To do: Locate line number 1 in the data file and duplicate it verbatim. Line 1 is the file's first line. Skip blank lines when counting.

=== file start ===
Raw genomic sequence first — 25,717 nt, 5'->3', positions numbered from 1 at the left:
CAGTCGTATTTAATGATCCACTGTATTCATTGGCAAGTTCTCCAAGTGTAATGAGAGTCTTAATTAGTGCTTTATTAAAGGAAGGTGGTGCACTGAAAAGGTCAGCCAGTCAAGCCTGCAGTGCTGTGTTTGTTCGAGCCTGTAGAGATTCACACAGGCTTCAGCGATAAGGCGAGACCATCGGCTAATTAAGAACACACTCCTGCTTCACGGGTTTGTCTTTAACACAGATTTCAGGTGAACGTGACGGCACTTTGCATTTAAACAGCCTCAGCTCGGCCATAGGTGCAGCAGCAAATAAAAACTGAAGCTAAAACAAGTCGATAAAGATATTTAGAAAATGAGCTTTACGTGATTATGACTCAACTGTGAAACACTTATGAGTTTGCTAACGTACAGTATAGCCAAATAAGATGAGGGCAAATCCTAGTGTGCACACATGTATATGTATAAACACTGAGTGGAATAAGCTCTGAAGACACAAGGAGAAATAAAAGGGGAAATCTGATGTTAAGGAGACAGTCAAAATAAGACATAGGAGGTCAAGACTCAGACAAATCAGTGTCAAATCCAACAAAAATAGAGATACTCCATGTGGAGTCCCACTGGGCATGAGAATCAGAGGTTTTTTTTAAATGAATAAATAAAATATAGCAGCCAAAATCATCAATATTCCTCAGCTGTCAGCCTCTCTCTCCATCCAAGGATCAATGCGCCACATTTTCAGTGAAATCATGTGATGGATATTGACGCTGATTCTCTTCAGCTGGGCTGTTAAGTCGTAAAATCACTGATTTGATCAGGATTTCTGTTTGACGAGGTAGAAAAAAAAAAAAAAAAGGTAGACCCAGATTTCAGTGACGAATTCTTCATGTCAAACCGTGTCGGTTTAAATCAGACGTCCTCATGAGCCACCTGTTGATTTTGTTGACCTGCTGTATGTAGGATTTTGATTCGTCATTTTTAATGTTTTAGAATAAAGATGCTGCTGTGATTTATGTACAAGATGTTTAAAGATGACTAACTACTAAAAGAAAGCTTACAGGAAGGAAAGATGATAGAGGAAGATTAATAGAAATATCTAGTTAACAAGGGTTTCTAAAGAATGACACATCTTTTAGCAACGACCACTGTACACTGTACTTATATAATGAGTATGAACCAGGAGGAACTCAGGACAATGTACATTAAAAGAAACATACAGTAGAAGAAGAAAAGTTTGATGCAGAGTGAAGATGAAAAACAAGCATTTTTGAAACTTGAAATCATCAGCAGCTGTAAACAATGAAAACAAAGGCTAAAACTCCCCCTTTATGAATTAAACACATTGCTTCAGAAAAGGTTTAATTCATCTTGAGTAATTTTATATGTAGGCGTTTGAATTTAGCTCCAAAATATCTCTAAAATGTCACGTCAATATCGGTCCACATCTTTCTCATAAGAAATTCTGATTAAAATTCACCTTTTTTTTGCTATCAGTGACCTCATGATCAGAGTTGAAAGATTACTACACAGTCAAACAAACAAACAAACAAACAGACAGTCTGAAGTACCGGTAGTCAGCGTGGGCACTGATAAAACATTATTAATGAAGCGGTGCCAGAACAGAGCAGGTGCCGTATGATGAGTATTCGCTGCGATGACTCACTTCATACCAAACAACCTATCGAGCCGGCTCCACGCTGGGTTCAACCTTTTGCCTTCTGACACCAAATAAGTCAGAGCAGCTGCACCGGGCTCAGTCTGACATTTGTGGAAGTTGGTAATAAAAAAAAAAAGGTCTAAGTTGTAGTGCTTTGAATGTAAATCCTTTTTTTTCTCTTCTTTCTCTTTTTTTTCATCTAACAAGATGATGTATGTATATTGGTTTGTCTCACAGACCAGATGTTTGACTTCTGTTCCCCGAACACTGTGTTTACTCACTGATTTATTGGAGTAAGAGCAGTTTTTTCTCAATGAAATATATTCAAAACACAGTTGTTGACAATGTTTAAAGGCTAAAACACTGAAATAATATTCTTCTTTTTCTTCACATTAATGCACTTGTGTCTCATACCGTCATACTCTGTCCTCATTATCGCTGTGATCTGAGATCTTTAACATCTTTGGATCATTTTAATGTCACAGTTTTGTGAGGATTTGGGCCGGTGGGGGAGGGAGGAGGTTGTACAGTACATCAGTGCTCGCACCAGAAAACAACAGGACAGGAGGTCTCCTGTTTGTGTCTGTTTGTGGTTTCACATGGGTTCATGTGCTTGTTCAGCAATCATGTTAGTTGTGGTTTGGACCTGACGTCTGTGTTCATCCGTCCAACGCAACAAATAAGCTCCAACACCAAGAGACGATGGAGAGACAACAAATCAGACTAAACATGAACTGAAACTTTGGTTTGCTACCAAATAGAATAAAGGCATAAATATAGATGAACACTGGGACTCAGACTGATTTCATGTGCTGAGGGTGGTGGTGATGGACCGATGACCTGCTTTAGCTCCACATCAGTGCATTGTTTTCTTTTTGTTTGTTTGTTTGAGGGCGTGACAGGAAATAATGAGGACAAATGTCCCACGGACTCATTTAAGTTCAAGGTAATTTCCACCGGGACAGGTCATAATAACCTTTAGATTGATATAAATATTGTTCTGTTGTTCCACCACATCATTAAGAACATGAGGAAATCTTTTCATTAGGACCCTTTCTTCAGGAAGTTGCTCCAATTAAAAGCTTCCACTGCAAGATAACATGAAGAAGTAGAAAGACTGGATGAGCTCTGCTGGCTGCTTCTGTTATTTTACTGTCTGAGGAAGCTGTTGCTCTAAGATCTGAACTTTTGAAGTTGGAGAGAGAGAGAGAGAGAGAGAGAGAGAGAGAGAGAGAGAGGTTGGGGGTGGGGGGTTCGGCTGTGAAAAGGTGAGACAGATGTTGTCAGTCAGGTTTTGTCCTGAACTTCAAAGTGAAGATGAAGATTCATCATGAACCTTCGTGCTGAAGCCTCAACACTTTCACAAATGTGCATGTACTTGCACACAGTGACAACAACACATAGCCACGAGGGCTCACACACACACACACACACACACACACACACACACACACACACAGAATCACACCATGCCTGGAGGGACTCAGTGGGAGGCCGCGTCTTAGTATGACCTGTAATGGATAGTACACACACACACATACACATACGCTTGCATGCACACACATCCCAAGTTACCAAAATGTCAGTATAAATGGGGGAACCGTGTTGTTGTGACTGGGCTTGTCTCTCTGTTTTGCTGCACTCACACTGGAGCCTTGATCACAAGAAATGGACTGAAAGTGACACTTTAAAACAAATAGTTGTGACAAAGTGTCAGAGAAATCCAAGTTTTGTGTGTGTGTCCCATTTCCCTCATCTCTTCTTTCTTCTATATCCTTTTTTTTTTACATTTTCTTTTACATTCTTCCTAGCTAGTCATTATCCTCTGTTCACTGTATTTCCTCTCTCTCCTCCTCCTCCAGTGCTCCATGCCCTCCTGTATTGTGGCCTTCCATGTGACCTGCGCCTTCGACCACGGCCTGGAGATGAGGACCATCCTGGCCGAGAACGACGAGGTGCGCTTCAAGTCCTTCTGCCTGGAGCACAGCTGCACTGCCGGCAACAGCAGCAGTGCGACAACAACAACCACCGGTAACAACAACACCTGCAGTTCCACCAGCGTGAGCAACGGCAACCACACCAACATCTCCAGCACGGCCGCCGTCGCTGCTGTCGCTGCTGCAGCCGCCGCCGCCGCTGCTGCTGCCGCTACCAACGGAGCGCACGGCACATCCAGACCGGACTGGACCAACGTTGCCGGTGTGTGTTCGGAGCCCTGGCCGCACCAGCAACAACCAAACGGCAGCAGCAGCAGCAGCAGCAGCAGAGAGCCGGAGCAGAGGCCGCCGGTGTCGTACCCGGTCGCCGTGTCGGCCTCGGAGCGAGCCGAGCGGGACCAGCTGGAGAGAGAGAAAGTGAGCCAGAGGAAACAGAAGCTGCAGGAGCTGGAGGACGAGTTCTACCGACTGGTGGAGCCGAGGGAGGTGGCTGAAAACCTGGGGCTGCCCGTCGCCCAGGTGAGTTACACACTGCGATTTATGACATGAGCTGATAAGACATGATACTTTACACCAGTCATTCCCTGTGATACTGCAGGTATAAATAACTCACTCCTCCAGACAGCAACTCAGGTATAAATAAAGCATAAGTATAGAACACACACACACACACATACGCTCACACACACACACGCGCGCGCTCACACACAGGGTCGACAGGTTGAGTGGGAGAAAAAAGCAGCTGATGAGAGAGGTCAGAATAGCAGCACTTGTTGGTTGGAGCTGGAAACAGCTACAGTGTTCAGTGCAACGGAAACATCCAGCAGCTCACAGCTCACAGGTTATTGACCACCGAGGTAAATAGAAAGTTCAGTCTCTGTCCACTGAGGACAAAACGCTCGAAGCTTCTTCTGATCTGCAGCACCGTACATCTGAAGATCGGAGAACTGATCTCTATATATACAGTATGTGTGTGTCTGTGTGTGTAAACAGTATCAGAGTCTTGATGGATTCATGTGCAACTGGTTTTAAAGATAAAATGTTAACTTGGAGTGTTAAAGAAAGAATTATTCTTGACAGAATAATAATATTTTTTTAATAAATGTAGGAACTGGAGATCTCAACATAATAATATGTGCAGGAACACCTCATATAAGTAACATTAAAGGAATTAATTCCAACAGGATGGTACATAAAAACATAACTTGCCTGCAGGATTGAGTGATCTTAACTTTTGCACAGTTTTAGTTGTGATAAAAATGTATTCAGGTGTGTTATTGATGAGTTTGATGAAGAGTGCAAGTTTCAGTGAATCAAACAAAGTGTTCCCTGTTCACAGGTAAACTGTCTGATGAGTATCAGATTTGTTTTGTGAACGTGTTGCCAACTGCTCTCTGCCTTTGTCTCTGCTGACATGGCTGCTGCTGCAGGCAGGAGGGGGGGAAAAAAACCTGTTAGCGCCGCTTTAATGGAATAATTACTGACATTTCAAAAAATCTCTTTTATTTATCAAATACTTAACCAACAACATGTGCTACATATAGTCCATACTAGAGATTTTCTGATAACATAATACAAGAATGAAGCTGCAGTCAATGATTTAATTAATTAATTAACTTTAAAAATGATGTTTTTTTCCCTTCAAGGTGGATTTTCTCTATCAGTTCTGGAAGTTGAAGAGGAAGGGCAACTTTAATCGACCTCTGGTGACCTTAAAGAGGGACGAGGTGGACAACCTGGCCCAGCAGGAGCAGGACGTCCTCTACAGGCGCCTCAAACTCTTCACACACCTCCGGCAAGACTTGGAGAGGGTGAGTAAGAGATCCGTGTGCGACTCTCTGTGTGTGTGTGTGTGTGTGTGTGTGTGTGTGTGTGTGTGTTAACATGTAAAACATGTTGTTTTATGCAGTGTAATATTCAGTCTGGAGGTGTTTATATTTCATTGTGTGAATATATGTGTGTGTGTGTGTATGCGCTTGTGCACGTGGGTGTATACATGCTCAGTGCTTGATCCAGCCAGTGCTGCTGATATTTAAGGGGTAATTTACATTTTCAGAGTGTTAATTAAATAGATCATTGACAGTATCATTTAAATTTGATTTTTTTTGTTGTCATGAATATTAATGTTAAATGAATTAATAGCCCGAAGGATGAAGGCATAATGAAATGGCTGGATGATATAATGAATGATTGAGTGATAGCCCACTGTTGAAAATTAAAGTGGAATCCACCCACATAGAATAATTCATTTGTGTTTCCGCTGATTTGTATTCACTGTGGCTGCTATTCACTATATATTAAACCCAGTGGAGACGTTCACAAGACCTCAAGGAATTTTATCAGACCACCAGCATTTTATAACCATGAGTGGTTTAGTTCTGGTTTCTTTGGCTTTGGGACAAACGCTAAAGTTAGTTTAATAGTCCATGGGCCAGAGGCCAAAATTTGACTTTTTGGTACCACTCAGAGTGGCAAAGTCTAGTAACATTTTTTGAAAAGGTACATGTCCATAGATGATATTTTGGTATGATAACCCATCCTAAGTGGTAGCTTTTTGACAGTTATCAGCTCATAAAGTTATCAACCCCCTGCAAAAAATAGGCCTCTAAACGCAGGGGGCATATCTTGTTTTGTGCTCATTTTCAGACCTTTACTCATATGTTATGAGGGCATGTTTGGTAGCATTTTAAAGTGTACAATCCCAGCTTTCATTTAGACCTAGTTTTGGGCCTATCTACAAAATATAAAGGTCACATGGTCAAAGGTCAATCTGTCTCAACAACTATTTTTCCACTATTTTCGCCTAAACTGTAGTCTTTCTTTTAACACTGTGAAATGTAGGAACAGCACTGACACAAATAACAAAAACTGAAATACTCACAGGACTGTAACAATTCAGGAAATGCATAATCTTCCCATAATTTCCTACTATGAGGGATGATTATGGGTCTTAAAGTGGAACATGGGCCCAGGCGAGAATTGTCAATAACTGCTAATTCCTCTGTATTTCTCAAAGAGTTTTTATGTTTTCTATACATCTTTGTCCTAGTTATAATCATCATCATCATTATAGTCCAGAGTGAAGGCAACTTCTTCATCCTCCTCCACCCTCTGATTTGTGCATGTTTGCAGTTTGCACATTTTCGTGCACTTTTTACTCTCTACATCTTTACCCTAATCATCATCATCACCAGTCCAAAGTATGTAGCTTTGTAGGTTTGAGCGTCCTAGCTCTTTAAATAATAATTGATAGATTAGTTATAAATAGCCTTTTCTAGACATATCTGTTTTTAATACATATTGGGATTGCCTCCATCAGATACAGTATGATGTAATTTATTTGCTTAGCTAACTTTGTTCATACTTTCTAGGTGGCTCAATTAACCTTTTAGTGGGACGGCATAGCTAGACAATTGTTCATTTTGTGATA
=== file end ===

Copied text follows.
Raw genomic sequence first — 25,717 nt, 5'->3', positions numbered from 1 at the left: